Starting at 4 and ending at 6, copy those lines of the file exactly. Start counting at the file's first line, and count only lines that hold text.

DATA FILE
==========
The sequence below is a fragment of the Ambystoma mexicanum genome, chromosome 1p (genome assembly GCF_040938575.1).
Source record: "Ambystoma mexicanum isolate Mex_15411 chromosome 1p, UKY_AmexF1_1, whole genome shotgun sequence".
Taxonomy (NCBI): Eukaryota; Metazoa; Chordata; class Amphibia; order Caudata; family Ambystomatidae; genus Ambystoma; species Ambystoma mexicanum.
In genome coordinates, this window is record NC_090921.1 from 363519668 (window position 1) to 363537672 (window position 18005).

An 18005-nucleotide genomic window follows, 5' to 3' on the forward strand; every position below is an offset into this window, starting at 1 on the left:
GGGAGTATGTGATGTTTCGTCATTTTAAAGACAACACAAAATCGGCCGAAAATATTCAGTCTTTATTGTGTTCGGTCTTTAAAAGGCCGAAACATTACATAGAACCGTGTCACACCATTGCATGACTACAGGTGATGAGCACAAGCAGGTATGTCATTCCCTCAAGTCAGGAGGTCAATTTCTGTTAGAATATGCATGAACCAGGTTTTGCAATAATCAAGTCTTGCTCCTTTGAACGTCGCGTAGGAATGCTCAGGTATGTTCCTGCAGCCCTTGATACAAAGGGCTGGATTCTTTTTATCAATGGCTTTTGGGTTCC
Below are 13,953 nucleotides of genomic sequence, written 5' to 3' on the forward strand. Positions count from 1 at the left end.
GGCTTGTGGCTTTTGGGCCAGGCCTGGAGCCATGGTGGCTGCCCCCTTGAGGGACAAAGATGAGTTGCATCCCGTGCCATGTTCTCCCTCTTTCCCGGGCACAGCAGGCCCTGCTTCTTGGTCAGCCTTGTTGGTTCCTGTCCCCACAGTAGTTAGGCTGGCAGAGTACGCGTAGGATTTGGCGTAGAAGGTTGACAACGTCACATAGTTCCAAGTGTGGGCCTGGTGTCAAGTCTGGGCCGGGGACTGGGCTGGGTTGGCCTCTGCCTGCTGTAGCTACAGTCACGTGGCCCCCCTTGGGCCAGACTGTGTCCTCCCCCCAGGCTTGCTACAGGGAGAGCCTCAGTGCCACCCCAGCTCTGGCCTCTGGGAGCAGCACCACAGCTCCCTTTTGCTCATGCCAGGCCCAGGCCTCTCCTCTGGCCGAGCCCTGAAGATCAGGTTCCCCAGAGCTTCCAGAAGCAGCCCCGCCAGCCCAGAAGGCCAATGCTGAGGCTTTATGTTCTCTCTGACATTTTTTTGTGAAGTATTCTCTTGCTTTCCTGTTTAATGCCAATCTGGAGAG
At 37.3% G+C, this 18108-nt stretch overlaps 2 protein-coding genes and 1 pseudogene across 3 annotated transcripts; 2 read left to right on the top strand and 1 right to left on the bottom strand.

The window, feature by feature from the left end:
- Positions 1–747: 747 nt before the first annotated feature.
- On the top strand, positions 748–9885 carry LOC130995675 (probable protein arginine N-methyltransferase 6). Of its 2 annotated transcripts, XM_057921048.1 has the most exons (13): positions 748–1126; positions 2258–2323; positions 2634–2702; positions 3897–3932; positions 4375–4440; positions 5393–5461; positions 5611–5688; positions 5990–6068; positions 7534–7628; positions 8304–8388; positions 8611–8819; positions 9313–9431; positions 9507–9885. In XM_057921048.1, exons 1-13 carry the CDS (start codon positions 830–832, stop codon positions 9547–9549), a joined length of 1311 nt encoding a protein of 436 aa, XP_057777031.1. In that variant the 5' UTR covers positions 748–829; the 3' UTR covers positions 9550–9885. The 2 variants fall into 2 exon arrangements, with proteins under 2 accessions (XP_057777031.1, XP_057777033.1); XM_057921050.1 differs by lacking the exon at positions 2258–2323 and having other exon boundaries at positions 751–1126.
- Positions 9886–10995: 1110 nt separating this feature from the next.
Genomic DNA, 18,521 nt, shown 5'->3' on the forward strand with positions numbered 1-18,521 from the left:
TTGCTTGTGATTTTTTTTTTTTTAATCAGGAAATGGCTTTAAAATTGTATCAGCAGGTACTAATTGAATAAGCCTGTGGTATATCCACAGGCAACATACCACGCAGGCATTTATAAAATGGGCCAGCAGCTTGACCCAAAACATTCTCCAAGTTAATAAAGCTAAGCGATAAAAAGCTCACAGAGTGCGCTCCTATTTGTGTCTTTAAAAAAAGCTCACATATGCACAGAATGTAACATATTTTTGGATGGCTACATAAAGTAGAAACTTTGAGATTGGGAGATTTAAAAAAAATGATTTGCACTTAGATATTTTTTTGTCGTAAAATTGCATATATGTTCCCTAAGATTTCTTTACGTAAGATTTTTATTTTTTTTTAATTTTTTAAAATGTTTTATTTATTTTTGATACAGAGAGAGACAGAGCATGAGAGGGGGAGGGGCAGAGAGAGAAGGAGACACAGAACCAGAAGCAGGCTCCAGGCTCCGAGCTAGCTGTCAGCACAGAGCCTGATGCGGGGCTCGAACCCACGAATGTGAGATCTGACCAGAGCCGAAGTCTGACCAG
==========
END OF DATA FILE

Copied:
In genome coordinates, this window is record NC_090921.1 from 363519668 (window position 1) to 363537672 (window position 18005).

An 18005-nucleotide genomic window follows, 5' to 3' on the forward strand; every position below is an offset into this window, starting at 1 on the left:
GGGAGTATGTGATGTTTCGTCATTTTAAAGACAACACAAAATCGGCCGAAAATATTCAGTCTTTATTGTGTTCGGTCTTTAAAAGGCCGAAACATTACATAGAACCGTGTCACACCATTGCATGACTACAGGTGATGAGCACAAGCAGGTATGTCATTCCCTCAAGTCAGGAGGTCAATTTCTGTTAGAATATGCATGAACCAGGTTTTGCAATAATCAAGTCTTGCTCCTTTGAACGTCGCGTAGGAATGCTCAGGTATGTTCCTGCAGCCCTTGATACAAAGGGCTGGATTCTTTTTATCAATGGCTTTTGGGTTCC